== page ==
Our little piece of the world

A mother, wife, and teacher aims to make life simple

Archive for the tag “Old fashioned products”

Cast iron skillet bread

I’ve posted in the past about my recent discovery of cast iron cookware, and how awesome I think it is… then I discovered that I could bake bread in my skillets… and now my life is complete.

I came across this recipe for italian herb skillet bread on pinterest, and was drawn in by how awesome the picture looked. I tried it (with my mom’s breadmaker recipe for dinner rolls instead of the pre-made dough), and I don’t think I’ll ever make those dinner rolls in any other way.

The bread came out perfectly crunchy on the bottom and soft and warm on the inside. Since the skillet held heat evenlyand baked the crust perfectly.

I’m on the lookout for other amazing things I can make in my skillets- any suggestions are welcome!


Book review : Country Wisdom and Know-How

Amazon link

This was the first book that my husband and I read about homesteading so it was only natural that it’s the first book review I do on this blog. My parents actually bought this book as a gag-gift for my husband, but it quickly became clear how useful it actually was. This book has so much information in it, it took us a few weeks to fully process all the information and figure out how we wanted to use it to improve our lives. The book contains information on raising livestock, quilting, gardening, training cats and dogs, home brewing and so much more.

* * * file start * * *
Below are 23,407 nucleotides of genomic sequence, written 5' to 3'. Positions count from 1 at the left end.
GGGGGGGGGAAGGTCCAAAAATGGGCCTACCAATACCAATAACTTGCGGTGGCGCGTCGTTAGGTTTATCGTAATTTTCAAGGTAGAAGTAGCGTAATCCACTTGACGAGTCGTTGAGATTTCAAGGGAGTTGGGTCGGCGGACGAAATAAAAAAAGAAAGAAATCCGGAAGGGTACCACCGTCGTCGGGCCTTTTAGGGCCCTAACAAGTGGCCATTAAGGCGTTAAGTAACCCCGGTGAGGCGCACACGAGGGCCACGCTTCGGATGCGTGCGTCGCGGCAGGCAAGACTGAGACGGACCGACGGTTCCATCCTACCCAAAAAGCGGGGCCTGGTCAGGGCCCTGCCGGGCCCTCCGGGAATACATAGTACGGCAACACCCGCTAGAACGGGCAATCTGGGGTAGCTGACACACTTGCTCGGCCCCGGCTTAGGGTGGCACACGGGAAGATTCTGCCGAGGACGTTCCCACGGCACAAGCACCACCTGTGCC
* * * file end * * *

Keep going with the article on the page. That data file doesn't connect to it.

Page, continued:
There are countless tables, check lists, recipies, and step-by-step instructions for making even the most inexperienced (ie. me) would-be homesteader feel comfortable living a self-sustaining lifestyle.

The only problem that I encountered (and was mentioned over and over in the reviews on Amazon) is the physical size of the book. It’s far too big, and it’s a soft cover, so it’s difficult to hold and read. My copy also seemed to be missing a few pages… I’m not sure what that’s all about (but it could have been a problem with how my mom bought it).

Regardless of those problems I would recommend this book to anyone who was interested in homesteading, whether novice or experienced. There is so much varied information that I’m sure there is something that anyone could learn from it.

What our simple living goals were for 2011

I believe that self-sufficiency is a very gradual process for most people. We have always had it in the back of our minds that we wanted to be as self-sustaining as possible, but it wasn’t until 2011 that we really started to set out goals for ourselves to live more simply.

  1. The first thing we did was cancel our satellite tv subscription. I mean really, who needs it? I still watch some shows on Boxee but having no subscription really eliminates the “turning tv on to see what’s on” thing.
  2. The biggest thing that we did was start to build our house. It will be heated primarily with a wood stove and is designed to be as energy efficient as possible, though it’s not off the grid. It is located on a large parcel of land on which we can grow our own food.
  3. We wanted to introduce our son to gardening which I did just last week. Stay tuned for an update on that later this week.